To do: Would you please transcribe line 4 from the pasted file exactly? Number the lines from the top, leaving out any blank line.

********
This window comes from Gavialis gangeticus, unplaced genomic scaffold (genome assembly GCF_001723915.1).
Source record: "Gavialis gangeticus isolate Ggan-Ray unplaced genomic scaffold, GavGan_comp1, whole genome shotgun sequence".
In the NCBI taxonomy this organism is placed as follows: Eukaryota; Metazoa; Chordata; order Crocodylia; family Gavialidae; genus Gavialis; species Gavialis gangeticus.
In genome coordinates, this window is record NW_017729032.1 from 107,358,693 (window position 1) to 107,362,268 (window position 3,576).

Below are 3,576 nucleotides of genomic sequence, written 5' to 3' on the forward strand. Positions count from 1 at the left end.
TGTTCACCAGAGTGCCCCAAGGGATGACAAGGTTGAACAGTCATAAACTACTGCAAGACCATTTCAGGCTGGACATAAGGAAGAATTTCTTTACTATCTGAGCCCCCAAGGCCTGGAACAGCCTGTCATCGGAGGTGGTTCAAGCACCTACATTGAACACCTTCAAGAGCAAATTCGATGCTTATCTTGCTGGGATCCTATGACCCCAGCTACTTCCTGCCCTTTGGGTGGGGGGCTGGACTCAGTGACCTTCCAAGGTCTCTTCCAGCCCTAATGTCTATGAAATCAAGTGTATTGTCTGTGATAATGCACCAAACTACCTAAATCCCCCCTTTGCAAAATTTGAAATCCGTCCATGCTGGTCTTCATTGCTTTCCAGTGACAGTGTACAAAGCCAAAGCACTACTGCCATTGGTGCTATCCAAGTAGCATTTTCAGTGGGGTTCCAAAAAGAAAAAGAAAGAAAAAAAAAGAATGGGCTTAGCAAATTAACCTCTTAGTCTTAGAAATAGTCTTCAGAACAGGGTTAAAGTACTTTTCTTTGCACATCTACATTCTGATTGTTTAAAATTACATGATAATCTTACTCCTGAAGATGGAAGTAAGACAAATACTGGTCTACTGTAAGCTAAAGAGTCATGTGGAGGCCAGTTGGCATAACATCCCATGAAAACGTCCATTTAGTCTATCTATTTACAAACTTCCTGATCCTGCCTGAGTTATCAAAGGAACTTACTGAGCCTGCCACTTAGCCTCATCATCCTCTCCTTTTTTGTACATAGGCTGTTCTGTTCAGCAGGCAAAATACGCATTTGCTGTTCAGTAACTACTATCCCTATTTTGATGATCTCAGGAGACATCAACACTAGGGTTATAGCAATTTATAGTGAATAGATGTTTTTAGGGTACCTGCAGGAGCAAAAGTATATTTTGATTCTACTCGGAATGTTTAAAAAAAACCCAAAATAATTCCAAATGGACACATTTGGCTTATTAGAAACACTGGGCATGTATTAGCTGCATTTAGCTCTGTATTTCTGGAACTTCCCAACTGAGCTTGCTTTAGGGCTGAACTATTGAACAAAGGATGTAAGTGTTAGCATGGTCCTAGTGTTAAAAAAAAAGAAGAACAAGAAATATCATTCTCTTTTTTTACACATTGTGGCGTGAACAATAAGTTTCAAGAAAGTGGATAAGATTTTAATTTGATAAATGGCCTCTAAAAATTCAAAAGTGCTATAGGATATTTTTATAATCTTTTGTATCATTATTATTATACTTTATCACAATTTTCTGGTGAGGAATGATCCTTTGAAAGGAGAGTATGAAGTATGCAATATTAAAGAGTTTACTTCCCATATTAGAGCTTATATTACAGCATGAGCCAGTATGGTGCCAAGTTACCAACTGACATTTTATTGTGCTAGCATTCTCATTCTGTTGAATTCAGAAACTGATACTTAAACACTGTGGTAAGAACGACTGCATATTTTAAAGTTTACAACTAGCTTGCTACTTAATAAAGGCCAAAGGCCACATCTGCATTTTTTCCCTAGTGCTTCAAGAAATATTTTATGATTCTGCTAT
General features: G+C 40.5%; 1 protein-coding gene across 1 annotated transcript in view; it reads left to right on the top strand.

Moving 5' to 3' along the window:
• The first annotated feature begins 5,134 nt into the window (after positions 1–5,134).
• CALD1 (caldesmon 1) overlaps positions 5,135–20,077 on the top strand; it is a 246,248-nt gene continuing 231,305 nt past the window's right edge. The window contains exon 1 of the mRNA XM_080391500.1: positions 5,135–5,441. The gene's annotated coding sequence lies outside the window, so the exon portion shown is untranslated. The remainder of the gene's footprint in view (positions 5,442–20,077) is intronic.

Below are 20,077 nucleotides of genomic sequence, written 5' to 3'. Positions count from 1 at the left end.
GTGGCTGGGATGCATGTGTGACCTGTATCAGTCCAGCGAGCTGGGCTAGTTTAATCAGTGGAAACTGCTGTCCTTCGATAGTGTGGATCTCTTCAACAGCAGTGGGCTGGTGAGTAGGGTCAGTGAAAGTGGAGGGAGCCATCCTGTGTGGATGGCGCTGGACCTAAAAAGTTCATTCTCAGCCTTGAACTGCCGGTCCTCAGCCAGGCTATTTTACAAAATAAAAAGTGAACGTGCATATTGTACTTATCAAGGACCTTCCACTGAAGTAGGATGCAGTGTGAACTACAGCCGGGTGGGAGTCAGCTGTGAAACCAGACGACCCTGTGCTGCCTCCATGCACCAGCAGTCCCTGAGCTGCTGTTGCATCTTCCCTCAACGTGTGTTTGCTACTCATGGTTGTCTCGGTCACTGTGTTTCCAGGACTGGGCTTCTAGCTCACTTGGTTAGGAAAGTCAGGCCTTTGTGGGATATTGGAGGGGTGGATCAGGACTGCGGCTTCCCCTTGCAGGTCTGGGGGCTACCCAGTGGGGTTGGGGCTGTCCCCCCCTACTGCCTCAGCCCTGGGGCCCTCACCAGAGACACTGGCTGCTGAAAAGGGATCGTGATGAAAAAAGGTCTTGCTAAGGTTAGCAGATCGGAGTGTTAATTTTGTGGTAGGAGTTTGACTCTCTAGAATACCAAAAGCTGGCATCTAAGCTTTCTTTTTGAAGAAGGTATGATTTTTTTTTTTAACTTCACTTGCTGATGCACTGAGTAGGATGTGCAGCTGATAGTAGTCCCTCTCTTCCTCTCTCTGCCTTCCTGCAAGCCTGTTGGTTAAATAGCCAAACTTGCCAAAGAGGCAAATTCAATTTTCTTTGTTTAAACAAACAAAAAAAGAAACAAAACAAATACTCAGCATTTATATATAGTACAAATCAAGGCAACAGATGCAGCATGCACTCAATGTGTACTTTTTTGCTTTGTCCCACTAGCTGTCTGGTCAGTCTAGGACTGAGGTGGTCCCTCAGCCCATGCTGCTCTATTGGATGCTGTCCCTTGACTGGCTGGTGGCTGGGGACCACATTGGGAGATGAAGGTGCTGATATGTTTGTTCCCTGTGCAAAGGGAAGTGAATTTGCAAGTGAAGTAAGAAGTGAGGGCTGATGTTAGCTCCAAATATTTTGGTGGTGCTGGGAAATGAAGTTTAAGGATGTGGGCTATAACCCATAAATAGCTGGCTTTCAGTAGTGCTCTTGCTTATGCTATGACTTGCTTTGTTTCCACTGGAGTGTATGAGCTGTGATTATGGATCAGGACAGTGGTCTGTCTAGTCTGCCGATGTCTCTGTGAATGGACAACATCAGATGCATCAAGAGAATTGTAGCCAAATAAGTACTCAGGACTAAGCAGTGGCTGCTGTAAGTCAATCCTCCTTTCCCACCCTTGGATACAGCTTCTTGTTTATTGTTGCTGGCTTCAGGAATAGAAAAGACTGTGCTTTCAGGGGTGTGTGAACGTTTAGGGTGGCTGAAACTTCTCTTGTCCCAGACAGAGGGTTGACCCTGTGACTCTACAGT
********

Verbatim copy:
In genome coordinates, this window is record NW_017729032.1 from 107,358,693 (window position 1) to 107,362,268 (window position 3,576).